The housing crisis has caused a lot of volatility in the apartment rental market as well as the mortgage market. The interesting thing is that, depending on where you are looking to rent, prices may be much higher or much lower than a year ago.
Data released by Investment Instruments Corporation shows that market prices increased by as much as 14.6% and fell by as much as 9.3% in some metro areas. The average change for the 12 metro areas surveyed was a gain of 3.3%.
The overall data was reported as follows:
Metro Area Q107 Q208 %Change Atlanta $1,007 $986 -2.1% Austin $936 $907 -3.0% Boston $1,593 $1,645 +3.3% Chicago $1,328 $1,355 +2.0% Las Vegas $1,053 $1,056 +0.2% Los Angeles $1,638 $1,699 +3.8% Miami $1,411 $1,368 -3.0% New York $1,606 $1,751 +9.0% Phoenix $1,035 $939 -9.3% San Francisco $1,579 $1,810 +14.6% Seattle $1,098 $1,211 +10.3% Washington, D.C. $1,608 $1,687 +4.9%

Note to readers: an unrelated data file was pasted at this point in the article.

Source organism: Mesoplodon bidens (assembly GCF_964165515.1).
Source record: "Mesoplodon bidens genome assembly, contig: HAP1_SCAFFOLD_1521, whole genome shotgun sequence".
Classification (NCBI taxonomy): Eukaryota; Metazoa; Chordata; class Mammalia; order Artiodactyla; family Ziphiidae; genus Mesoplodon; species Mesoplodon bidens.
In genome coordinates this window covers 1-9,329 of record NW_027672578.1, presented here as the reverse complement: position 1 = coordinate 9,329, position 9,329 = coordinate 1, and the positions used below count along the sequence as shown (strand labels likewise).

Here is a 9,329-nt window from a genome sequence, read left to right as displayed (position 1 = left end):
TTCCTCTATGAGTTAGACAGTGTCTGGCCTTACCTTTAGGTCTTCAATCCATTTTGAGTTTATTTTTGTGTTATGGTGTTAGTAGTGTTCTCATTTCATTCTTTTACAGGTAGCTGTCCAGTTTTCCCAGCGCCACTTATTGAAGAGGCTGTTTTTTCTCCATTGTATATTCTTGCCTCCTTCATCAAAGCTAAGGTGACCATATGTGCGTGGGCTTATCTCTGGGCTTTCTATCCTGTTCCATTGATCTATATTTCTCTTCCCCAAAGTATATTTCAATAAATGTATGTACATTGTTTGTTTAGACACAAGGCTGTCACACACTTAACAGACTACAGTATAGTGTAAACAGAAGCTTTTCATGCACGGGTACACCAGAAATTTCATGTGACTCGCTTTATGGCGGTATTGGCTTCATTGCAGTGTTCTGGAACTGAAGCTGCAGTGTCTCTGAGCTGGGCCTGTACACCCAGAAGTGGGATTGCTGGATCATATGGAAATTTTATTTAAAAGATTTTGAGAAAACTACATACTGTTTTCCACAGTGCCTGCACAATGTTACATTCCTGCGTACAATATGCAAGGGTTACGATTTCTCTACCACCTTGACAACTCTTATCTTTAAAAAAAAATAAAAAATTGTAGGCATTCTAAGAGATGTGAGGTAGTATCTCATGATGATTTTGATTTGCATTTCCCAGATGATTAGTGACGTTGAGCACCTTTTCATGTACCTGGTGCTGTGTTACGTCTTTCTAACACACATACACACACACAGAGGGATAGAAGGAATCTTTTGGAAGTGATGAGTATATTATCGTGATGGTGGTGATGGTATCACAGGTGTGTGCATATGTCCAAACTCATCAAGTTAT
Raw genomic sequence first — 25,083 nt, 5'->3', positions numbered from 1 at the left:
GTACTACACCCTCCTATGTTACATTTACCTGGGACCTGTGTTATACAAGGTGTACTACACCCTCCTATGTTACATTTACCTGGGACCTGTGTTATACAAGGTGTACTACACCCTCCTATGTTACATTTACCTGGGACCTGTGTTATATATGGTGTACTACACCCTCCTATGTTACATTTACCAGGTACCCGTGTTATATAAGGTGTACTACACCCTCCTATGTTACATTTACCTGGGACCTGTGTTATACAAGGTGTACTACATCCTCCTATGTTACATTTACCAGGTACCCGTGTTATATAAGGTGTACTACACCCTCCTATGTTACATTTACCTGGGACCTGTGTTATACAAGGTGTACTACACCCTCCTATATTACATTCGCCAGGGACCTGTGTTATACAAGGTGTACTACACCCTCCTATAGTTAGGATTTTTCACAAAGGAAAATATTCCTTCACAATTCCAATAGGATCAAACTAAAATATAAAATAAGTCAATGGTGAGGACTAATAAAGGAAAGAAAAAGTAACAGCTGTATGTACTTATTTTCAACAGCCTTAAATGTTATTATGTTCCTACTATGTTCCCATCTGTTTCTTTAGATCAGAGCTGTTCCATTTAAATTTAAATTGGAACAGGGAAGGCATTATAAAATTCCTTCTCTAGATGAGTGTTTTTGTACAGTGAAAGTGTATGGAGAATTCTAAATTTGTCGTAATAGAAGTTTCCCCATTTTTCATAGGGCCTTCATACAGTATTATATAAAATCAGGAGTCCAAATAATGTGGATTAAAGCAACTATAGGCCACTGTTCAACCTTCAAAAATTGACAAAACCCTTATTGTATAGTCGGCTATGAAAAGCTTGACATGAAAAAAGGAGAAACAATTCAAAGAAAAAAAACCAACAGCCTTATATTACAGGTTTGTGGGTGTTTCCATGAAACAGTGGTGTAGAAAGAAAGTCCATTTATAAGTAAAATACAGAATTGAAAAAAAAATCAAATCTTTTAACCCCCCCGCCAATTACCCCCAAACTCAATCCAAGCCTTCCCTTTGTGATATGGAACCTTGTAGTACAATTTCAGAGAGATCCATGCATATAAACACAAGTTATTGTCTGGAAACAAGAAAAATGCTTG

The rise in San Francisco is attributed to population growth causing increased competition for available apartments. High home prices there also create a larger percentage of people in the rental market. The drop in Phoenix is likely caused by an abundance of unsold single-family homes. That situation has caused housing prices to drop, making homes more affordable to would-be renters. Less demand for rentals has driven their prices down.
This latest data is another example of the importance of physical location on personal finances. When we reach the limits of what we can do to maximize income and reduce expenses, looking at larger influences such as location is the next step. Borrowing money at a high interest rate to support a reasonable lifestyle in an expensive location may not be sustainable. Comparing potential income and expenses in other places may help to highlight another city that would offer you better financial opportunities.Print This Post